Advanced

Thinking Ahead on Deep Brain Stimulation: An Analysis of the Ethical Implications of a Developing Technology.

Johansson, Veronica LU ; Garwicz, Martin LU ; Kanje, Martin LU ; Halldenius, Lena LU and Schouenborg, Jens LU (2014) In AJOB Neuroscience 5(1). p.24-33
Abstract
Deep brain stimulation (DBS) is a developing technology. New generations of DBS technology are already in the pipeline, yet this particular fact has been largely ignored among ethicists interested in DBS. Focusing only on ethical concerns raised by the current DBS technology is, albeit necessary, not sufficient. Since current bioethical concerns raised by a specific technology could be quite different from the concerns it will raise a couple of years ahead, an ethical analysis should be sensitive to such alterations, or it could end up with results that soon become dated. The goal of this analysis is to address these changing bioethical concerns, to think ahead on upcoming and future DBS concerns both in terms of a changing technology and... (More)
Deep brain stimulation (DBS) is a developing technology. New generations of DBS technology are already in the pipeline, yet this particular fact has been largely ignored among ethicists interested in DBS. Focusing only on ethical concerns raised by the current DBS technology is, albeit necessary, not sufficient. Since current bioethical concerns raised by a specific technology could be quite different from the concerns it will raise a couple of years ahead, an ethical analysis should be sensitive to such alterations, or it could end up with results that soon become dated. The goal of this analysis is to address these changing bioethical concerns, to think ahead on upcoming and future DBS concerns both in terms of a changing technology and changing moral attitudes. By employing the distinction between inherent and noninherent bioethical concerns we identify and make explicit the particular limits and potentials for change within each category, respectively, including how present and upcoming bioethical concerns regarding DBS emerge and become obsolete. Many of the currently identified ethical problems with DBS, such as stimulation-induced mania, are a result of suboptimal technology. These challenges could be addressed by technical advances, while for instance perceptions of an altered body image caused by the mere awareness of having an implant may not. Other concerns will not emerge until the technology has become sophisticated enough for new uses to be realized, such as concerns on DBS for enhancement purposes. As a part of the present analysis, concerns regarding authenticity are used as an example. (Less)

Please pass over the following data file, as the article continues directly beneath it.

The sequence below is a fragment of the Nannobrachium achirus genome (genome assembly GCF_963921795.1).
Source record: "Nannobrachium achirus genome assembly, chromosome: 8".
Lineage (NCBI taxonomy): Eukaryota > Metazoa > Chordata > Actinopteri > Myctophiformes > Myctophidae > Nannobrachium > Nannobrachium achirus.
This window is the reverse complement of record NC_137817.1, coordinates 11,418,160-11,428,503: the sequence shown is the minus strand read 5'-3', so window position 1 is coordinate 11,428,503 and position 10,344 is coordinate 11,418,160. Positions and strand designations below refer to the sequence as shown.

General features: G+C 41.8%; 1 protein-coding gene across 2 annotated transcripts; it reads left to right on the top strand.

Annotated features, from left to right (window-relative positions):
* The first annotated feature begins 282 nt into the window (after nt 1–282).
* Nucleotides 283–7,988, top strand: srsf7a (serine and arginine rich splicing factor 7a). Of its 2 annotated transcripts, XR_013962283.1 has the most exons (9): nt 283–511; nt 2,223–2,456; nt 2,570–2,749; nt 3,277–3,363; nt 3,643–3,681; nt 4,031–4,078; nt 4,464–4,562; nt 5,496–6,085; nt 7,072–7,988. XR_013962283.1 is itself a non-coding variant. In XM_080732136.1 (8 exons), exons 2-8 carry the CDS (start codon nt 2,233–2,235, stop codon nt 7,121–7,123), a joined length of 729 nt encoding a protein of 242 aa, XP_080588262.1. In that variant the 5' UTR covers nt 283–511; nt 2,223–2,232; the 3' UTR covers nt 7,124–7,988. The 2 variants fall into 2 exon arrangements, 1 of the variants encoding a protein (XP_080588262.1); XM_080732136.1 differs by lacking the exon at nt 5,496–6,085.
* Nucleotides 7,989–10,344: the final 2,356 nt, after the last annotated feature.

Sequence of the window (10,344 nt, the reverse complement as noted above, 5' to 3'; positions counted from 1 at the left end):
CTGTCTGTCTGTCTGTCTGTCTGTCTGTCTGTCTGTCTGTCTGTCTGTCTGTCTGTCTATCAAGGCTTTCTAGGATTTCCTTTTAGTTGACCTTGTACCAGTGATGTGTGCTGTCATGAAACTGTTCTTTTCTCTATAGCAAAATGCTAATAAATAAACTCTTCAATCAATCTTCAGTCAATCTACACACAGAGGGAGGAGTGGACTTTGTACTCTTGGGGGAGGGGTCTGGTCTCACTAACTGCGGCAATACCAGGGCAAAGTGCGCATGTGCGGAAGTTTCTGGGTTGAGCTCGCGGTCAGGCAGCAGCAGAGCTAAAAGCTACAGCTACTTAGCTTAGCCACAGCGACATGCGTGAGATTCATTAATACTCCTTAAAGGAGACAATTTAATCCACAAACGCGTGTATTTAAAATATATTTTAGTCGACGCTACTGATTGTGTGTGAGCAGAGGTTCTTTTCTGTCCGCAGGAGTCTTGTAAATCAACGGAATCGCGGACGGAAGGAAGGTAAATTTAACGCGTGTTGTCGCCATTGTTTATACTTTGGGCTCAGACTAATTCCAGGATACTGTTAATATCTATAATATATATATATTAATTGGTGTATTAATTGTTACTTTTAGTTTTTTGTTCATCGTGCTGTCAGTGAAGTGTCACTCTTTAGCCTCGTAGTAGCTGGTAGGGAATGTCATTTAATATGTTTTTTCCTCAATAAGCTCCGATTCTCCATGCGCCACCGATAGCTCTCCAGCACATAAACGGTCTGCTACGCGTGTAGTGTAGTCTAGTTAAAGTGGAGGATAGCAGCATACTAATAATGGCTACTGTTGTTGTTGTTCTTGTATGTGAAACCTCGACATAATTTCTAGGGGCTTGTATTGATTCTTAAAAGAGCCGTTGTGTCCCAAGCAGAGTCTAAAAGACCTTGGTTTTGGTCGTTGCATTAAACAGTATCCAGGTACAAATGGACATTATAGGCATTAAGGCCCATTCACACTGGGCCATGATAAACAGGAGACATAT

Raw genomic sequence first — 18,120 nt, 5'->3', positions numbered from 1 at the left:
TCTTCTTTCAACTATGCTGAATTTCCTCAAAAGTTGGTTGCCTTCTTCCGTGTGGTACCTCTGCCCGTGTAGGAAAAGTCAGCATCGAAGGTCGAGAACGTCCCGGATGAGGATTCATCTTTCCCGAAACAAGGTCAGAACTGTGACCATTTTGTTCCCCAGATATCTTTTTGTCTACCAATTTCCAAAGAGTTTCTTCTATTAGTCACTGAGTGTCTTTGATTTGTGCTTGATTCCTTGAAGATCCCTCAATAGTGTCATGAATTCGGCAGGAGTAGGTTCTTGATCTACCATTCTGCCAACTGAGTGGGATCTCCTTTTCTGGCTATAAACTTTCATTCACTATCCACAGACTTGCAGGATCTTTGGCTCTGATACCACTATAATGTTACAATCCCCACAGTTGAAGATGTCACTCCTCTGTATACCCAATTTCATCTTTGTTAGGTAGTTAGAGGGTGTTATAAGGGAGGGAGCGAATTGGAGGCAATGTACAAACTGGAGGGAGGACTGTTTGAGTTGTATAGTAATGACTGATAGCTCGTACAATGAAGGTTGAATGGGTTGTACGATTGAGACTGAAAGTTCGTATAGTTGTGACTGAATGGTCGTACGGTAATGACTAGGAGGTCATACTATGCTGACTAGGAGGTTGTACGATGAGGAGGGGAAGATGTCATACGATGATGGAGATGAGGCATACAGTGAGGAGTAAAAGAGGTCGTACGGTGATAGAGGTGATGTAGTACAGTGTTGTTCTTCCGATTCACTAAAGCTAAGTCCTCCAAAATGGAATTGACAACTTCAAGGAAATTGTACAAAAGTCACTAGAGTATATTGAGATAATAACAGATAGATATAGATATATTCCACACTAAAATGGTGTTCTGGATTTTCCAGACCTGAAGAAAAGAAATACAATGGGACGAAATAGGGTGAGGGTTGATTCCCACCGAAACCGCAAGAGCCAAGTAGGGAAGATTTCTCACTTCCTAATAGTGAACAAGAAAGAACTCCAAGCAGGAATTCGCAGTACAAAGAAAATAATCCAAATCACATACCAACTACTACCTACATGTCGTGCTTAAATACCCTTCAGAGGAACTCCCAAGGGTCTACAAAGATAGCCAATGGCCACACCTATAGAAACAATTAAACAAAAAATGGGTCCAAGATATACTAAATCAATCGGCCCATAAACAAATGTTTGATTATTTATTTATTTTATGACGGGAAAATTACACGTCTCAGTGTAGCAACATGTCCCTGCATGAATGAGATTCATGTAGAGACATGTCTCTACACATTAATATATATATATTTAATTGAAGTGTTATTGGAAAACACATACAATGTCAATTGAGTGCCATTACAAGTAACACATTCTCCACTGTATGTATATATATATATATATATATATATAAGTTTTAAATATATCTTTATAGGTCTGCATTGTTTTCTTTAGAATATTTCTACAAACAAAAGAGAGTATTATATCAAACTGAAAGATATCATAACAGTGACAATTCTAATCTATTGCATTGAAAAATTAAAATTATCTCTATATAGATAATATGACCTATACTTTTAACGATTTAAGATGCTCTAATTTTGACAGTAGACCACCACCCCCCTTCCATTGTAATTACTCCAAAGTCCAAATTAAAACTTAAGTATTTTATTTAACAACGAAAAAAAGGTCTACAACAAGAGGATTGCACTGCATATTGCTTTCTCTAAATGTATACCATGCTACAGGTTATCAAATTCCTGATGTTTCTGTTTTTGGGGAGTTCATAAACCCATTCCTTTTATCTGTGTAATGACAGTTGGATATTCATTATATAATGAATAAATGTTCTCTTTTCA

Please use this url to cite or link to this publication:
author
organization
publishing date
type
Contribution to journal
publication status
published
subject
keywords
brain–computer interfaces, deep brain stimulation, bioethics, neuroethics, authenticity, enhancement, inherent ethical concerns, noninherent ethical concerns
in
AJOB Neuroscience
volume
5
issue
1
pages
24 - 33
publisher
Routledge
external identifiers
  • pmid:24587963
  • scopus:84893283955
ISSN
2150-7740
DOI
10.1080/21507740.2013.863243
language
English
LU publication?
yes
id
53d00de1-1c4e-49aa-ab8b-fe5074bdb16d (old id 4384054)
alternative location
http://www.ncbi.nlm.nih.gov/pubmed/24587963?dopt=Abstract
date added to LUP
2014-04-01 23:05:50
date last changed
2017-07-09 03:18:31
@article{53d00de1-1c4e-49aa-ab8b-fe5074bdb16d,
  abstract     = {Deep brain stimulation (DBS) is a developing technology. New generations of DBS technology are already in the pipeline, yet this particular fact has been largely ignored among ethicists interested in DBS. Focusing only on ethical concerns raised by the current DBS technology is, albeit necessary, not sufficient. Since current bioethical concerns raised by a specific technology could be quite different from the concerns it will raise a couple of years ahead, an ethical analysis should be sensitive to such alterations, or it could end up with results that soon become dated. The goal of this analysis is to address these changing bioethical concerns, to think ahead on upcoming and future DBS concerns both in terms of a changing technology and changing moral attitudes. By employing the distinction between inherent and noninherent bioethical concerns we identify and make explicit the particular limits and potentials for change within each category, respectively, including how present and upcoming bioethical concerns regarding DBS emerge and become obsolete. Many of the currently identified ethical problems with DBS, such as stimulation-induced mania, are a result of suboptimal technology. These challenges could be addressed by technical advances, while for instance perceptions of an altered body image caused by the mere awareness of having an implant may not. Other concerns will not emerge until the technology has become sophisticated enough for new uses to be realized, such as concerns on DBS for enhancement purposes. As a part of the present analysis, concerns regarding authenticity are used as an example.},
  author       = {Johansson, Veronica and Garwicz, Martin and Kanje, Martin and Halldenius, Lena and Schouenborg, Jens},
  issn         = {2150-7740},
  keyword      = {brain–computer interfaces,deep brain stimulation,bioethics,neuroethics,authenticity,enhancement,inherent ethical concerns,noninherent ethical concerns},
  language     = {eng},
  number       = {1},
  pages        = {24--33},
  publisher    = {Routledge},
  series       = {AJOB Neuroscience},
  title        = {Thinking Ahead on Deep Brain Stimulation: An Analysis of the Ethical Implications of a Developing Technology.},
  url          = {http://dx.doi.org/10.1080/21507740.2013.863243},
  volume       = {5},
  year         = {2014},
}